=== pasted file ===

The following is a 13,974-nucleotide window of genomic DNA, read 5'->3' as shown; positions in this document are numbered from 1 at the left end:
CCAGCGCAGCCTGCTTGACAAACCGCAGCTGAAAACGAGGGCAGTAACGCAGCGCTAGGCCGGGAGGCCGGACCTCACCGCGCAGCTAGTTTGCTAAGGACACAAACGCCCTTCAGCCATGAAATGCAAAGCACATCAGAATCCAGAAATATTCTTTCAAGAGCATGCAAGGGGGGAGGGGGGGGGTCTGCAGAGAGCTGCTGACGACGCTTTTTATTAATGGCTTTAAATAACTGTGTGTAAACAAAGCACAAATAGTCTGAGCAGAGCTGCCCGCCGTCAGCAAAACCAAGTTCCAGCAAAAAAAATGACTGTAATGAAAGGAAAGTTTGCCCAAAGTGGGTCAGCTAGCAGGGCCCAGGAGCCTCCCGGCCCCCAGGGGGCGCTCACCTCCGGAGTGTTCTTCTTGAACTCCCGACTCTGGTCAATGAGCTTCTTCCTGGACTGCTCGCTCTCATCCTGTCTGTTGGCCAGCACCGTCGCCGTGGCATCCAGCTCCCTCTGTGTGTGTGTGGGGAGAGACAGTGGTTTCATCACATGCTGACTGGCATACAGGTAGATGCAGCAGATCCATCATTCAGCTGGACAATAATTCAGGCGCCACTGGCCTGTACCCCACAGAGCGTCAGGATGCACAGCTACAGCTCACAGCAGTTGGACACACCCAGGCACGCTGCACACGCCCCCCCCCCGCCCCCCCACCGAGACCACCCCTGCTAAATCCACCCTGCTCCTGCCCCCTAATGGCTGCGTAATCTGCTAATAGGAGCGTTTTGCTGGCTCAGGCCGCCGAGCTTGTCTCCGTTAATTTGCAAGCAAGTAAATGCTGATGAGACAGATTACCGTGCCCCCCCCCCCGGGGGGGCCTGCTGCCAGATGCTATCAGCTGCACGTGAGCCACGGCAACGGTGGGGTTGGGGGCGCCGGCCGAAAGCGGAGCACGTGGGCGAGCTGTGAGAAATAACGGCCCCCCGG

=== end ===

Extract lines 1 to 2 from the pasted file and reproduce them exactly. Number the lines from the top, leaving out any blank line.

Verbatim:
The following is a 13,974-nucleotide window of genomic DNA, read 5'->3' as shown; positions in this document are numbered from 1 at the left end:
CCAGCGCAGCCTGCTTGACAAACCGCAGCTGAAAACGAGGGCAGTAACGCAGCGCTAGGCCGGGAGGCCGGACCTCACCGCGCAGCTAGTTTGCTAAGGACACAAACGCCCTTCAGCCATGAAATGCAAAGCACATCAGAATCCAGAAATATTCTTTCAAGAGCATGCAAGGGGGGAGGGGGGGGGTCTGCAGAGAGCTGCTGACGACGCTTTTTATTAATGGCTTTAAATAACTGTGTGTAAACAAAGCACAAATAGTCTGAGCAGAGCTGCCCGCCGTCAGCAAAACCAAGTTCCAGCAAAAAAAATGACTGTAATGAAAGGAAAGTTTGCCCAAAGTGGGTCAGCTAGCAGGGCCCAGGAGCCTCCCGGCCCCCAGGGGGCGCTCACCTCCGGAGTGTTCTTCTTGAACTCCCGACTCTGGTCAATGAGCTTCTTCCTGGACTGCTCGCTCTCATCCTGTCTGTTGGCCAGCACCGTCGCCGTGGCATCCAGCTCCCTCTGTGTGTGTGTGGGGAGAGACAGTGGTTTCATCACATGCTGACTGGCATACAGGTAGATGCAGCAGATCCATCATTCAGCTGGACAATAATTCAGGCGCCACTGGCCTGTACCCCACAGAGCGTCAGGATGCACAGCTACAGCTCACAGCAGTTGGACACACCCAGGCACGCTGCACACGCCCCCCCCCCGCCCCCCCACCGAGACCACCCCTGCTAAATCCACCCTGCTCCTGCCCCCTAATGGCTGCGTAATCTGCTAATAGGAGCGTTTTGCTGGCTCAGGCCGCCGAGCTTGTCTCCGTTAATTTGCAAGCAAGTAAATGCTGATGAGACAGATTACCGTGCCCCCCCCCCCGGGGGGGCCTGCTGCCAGATGCTATCAGCTGCACGTGAGCCACGGCAACGGTGGGGTTGGGGGCGCCGGCCGAAAGCGGAGCACGTGGGCGAGCTGTGAGAAATAACGGCCCCCCGG